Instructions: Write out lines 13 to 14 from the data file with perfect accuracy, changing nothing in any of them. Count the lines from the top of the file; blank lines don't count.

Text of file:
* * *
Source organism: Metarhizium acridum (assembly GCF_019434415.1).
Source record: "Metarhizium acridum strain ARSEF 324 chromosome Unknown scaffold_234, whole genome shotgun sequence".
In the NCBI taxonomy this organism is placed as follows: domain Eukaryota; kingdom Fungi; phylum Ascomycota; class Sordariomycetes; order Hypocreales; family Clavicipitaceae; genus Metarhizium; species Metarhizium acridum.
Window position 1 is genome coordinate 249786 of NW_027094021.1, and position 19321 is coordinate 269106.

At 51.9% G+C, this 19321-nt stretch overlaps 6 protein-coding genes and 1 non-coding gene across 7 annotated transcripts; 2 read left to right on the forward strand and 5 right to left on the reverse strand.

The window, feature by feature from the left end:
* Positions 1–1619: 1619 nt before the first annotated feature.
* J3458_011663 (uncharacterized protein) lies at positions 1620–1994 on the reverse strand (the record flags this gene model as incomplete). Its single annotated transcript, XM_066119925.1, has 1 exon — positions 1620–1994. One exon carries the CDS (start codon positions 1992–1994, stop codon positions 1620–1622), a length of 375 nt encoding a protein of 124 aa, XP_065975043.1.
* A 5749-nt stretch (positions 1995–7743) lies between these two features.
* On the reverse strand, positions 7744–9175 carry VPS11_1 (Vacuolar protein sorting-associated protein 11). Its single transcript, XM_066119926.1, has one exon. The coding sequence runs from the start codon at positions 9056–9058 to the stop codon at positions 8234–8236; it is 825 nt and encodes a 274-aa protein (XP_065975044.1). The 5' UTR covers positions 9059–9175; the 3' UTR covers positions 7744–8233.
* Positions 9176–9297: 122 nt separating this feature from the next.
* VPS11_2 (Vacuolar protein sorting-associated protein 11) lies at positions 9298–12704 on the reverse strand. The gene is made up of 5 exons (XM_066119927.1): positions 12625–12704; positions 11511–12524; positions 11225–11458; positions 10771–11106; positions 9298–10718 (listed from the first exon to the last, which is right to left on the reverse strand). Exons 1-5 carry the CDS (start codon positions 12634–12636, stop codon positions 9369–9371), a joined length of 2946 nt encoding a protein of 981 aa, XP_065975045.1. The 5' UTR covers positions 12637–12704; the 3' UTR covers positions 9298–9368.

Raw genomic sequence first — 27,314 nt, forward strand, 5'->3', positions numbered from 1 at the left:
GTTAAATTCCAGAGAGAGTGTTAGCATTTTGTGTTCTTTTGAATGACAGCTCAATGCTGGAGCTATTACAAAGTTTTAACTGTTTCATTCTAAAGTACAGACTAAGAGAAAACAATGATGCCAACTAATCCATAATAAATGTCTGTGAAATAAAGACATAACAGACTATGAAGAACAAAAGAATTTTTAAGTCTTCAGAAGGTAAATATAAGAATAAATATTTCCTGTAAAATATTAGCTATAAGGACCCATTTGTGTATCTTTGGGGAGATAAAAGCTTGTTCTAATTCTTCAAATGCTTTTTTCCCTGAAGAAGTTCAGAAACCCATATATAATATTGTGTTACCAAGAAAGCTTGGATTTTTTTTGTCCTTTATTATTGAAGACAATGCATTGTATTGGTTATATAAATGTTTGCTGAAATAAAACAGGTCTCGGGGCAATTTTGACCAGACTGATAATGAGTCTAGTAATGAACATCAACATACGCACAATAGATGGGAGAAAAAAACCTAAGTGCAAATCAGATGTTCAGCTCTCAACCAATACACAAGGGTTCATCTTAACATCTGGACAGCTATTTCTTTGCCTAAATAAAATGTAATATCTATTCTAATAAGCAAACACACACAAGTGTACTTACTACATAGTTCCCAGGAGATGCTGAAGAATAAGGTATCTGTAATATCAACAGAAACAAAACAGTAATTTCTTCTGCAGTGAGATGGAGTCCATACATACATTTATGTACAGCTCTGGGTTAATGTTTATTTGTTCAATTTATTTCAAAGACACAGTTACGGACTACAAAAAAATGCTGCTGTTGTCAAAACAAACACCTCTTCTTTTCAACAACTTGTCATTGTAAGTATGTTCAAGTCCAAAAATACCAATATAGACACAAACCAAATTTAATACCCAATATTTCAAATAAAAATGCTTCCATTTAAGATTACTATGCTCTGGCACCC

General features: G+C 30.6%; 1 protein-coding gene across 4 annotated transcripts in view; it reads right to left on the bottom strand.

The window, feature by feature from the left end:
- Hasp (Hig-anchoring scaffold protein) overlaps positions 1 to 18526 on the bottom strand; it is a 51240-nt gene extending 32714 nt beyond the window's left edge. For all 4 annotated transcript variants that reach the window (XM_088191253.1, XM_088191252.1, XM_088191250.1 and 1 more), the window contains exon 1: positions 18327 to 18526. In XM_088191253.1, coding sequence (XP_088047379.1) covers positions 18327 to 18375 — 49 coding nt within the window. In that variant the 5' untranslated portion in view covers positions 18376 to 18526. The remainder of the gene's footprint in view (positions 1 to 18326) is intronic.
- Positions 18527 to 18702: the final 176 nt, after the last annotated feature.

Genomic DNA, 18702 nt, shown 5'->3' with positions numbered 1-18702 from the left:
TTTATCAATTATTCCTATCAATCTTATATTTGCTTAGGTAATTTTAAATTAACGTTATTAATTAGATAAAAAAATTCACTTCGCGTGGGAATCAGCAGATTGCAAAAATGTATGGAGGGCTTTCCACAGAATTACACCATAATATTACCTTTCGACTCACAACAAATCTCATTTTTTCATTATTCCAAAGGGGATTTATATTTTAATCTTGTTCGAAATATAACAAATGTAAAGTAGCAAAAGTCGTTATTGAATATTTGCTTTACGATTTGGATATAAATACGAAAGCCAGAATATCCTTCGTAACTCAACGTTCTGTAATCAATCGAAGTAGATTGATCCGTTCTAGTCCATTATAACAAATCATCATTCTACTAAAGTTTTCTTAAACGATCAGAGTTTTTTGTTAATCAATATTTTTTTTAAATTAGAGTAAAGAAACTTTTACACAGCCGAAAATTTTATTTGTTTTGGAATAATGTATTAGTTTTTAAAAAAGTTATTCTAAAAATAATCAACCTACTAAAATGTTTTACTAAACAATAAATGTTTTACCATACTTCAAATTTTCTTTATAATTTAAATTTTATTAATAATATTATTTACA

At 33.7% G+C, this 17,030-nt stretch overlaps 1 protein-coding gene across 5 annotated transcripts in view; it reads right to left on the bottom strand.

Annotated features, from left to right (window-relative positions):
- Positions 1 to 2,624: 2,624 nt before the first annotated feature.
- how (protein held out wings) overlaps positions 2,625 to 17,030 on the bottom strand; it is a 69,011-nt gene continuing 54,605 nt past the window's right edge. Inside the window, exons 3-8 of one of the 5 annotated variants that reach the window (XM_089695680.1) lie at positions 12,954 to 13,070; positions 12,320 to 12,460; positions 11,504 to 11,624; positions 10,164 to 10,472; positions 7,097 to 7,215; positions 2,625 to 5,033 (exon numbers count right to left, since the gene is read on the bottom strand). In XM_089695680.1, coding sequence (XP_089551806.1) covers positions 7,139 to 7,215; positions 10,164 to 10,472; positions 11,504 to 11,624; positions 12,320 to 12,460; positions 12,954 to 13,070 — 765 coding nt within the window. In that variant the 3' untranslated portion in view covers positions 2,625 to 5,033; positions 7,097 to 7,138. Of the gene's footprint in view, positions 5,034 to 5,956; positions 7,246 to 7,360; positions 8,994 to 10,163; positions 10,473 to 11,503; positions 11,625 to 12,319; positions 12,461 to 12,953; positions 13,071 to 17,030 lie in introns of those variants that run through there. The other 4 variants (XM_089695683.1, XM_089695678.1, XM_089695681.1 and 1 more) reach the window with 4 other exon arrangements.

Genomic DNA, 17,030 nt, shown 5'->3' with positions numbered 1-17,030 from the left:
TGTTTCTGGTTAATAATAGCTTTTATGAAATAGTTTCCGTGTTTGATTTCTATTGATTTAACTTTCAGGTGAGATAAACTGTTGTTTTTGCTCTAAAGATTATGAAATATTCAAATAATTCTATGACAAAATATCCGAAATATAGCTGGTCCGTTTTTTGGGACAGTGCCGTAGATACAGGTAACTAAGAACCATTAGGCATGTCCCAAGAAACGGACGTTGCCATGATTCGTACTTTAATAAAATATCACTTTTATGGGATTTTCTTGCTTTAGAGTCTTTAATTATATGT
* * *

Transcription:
Raw genomic sequence first — 27,314 nt, forward strand, 5'->3', positions numbered from 1 at the left:
GTTAAATTCCAGAGAGAGTGTTAGCATTTTGTGTTCTTTTGAATGACAGCTCAATGCTGGAGCTATTACAAAGTTTTAACTGTTTCATTCTAAAGTACAGACTAAGAGAAAACAATGATGCCAACTAATCCATAATAAATGTCTGTGAAATAAAGACATAACAGACTATGAAGAACAAAAGAATTTTTAAGTCTTCAGAAGGTAAATATAAGAATAAATATTTCCTGTAAAATATTAGCTATAAGGACCCATTTGTGTATCTTTGGGGAGATAAAAGCTTGTTCTAATTCTTCAAATGCTTTTTTCCCTGAAGAAGTTCAGAAACCCATATATAATATTGTGTTACCAAGAAAGCTTGGATTTTTTTTGTCCTTTATTATTGAAGACAATGCATTGTATTGGTTATATAAATGTTTGCTGAAATAAAACAGGTCTCGGGGCAATTTTGACCAGACTGATAATGAGTCTAGTAATGAACATCAACATACGCACAATAGATGGGAGAAAAAAACCTAAGTGCAAATCAGATGTTCAGCTCTCAACCAATACACAAGGGTTCATCTTAACATCTGGACAGCTATTTCTTTGCCTAAATAAAATGTAATATCTATTCTAATAAGCAAACACACACAAGTGTACTTACTACATAGTTCCCAGGAGATGCTGAAGAATAAGGTATCTGTAATATCAACAGAAACAAAACAGTAATTTCTTCTGCAGTGAGATGGAGTCCATACATACATTTATGTACAGCTCTGGGTTAATGTTTATTTGTTCAATTTATTTCAAAGACACAGTTACGGACTACAAAAAAATGCTGCTGTTGTCAAAACAAACACCTCTTCTTTTCAACAACTTGTCATTGTAAGTATGTTCAAGTCCAAAAATACCAATATAGACACAAACCAAATTTAATACCCAATATTTCAAATAAAAATGCTTCCATTTAAGATTACTATGCTCTGGCACCC